Debunking Myths About Bilingual Language Acquisition

Published on 
January 24, 2018

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I am lucky enough to have been raised Spanish-English bilingual in Los Angeles, a city in which greater than 50 percent of the population speaks a language other than English. Current estimates indicate that the number of people whose first language is not English will continue to grow. As a speech-language pathologist living and working in Los Angeles, I am often presented with questions regarding language development of bilingual children and whether bilingualism results in overall language impairment.

chla-bilingual-acquisition.jpgIt’s important to understand that bilingual language acquisition can occur in two ways: through simultaneous acquisition or sequential acquisition.

Simultaneous acquisition occurs when a child is exposed to both languages from an early age (typically before 3 years of age). Children that develop two languages simultaneously learn and implement the rules of each language, including how to formulate sentences. For instance, in English an adjective comes before the noun it modifies (e.g., “the black cat”), while in Spanish the adjective follows the noun (e.g., “el gato negro”).

Sequential acquisition occurs when a child is exposed to a second language after having mastered the first language, typically after 3 years of age. Most children experience this type of bilingual acquisition if they speak one language at home and are exposed to another language at school.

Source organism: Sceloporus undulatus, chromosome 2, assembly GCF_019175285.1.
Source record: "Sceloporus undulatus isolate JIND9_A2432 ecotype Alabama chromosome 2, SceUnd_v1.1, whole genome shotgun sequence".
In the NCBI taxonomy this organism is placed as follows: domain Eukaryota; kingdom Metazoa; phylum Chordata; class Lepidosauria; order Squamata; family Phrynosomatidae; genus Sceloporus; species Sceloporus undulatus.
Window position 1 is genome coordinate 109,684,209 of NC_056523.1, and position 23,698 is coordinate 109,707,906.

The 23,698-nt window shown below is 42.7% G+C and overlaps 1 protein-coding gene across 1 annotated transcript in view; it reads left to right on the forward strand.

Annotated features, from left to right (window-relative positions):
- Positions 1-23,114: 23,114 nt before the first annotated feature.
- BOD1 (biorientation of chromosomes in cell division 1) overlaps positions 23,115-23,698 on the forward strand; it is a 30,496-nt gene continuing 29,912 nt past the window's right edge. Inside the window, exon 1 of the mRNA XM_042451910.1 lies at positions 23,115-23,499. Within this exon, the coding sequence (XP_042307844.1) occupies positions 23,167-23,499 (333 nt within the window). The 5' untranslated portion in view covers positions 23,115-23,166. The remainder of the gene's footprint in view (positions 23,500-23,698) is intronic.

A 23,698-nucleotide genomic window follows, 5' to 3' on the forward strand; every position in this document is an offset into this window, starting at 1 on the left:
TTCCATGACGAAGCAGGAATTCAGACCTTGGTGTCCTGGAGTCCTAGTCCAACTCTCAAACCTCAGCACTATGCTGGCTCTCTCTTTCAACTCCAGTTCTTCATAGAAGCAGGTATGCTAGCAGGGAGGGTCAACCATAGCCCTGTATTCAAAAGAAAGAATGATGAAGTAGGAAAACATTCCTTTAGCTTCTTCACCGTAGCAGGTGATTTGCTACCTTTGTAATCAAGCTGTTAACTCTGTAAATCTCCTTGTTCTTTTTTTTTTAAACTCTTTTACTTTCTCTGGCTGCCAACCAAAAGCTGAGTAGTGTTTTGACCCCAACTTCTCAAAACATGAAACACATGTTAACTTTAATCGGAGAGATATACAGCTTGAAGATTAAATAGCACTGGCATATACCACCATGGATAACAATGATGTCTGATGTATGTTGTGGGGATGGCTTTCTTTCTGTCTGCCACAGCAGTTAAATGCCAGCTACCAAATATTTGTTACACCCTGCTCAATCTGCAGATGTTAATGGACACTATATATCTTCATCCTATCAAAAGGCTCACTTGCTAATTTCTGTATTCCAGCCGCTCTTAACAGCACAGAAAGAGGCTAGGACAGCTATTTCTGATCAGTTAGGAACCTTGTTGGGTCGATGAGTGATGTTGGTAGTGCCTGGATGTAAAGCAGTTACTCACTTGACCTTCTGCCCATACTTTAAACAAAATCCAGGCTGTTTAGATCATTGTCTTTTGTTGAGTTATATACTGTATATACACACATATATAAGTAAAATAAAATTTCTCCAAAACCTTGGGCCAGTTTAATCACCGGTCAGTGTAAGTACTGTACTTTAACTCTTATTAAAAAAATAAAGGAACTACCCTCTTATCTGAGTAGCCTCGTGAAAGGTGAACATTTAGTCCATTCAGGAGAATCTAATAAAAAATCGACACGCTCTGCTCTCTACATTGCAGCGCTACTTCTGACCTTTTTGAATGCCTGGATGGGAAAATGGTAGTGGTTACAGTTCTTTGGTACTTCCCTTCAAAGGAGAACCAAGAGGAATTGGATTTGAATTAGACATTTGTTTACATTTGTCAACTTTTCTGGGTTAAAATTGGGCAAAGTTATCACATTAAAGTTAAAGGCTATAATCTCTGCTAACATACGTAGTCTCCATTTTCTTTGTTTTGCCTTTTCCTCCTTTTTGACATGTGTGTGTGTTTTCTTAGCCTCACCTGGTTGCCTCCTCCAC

Sequential bilingualism typically follows the following pattern after exposure to the second language:

  1. Silent period. The child comprehends the second language with limited output.  
  2. Language loss. As the child acquires a second language and begins to use the first language less frequently, he or she may begin to lose some skills in the first language.
  3. Language transfer. This is the process in which rules from the first language are transferred (at times incorrectly) to the second language. For instance, incorrect sentence structure may be used when learning a second language.
  4. Inter-language. As the child starts to communicate more in the second language, he or she begins to make fewer and fewer errors. But errors are acceptable; they are part of the learning process.
  5. Code-switching. A child may use both languages in a single sentence or utterance. The child typically does this when words or parts of speech have not been learned yet.

Debunking myths about bilingual language acquisition

Myth: Teaching your child two languages will cause a language delay or disorder.​
Fact: Children that participate in simultaneous acquisition of two languages may begin speaking later than monolingual (single-language) children, but continue to begin to speak within normal limits. Monolingual and bilingual children have been found to be comparable in measures of total vocabulary, though bilingual children may demonstrate reduced vocabulary in each individual language.

Myth: If your child uses both languages in one sentence, it means the child is confused and doesn’t understand he or she is learning two different languages.​
Fact: When a child uses two languages within an utterance, it is known as “code-switching.” As noted above, code-switching is a normal part of bilingualism.

How to support your bilingual child

  • Provide several opportunities for your child to gain exposure to both languages. However, make sure that you only communicate in a language that you’re fluent or very proficient in.
  • Learn about language milestones (check out our blog post from August) and make sure your child is still hitting those milestones.
  • If you feel that your child is demonstrating speech or language delays, communicate your concerns to your health care provider, who can refer you to a speech-language pathologist.

If you have a school-age child, speak with your child’s teacher regarding performance and recommendations for speech therapy.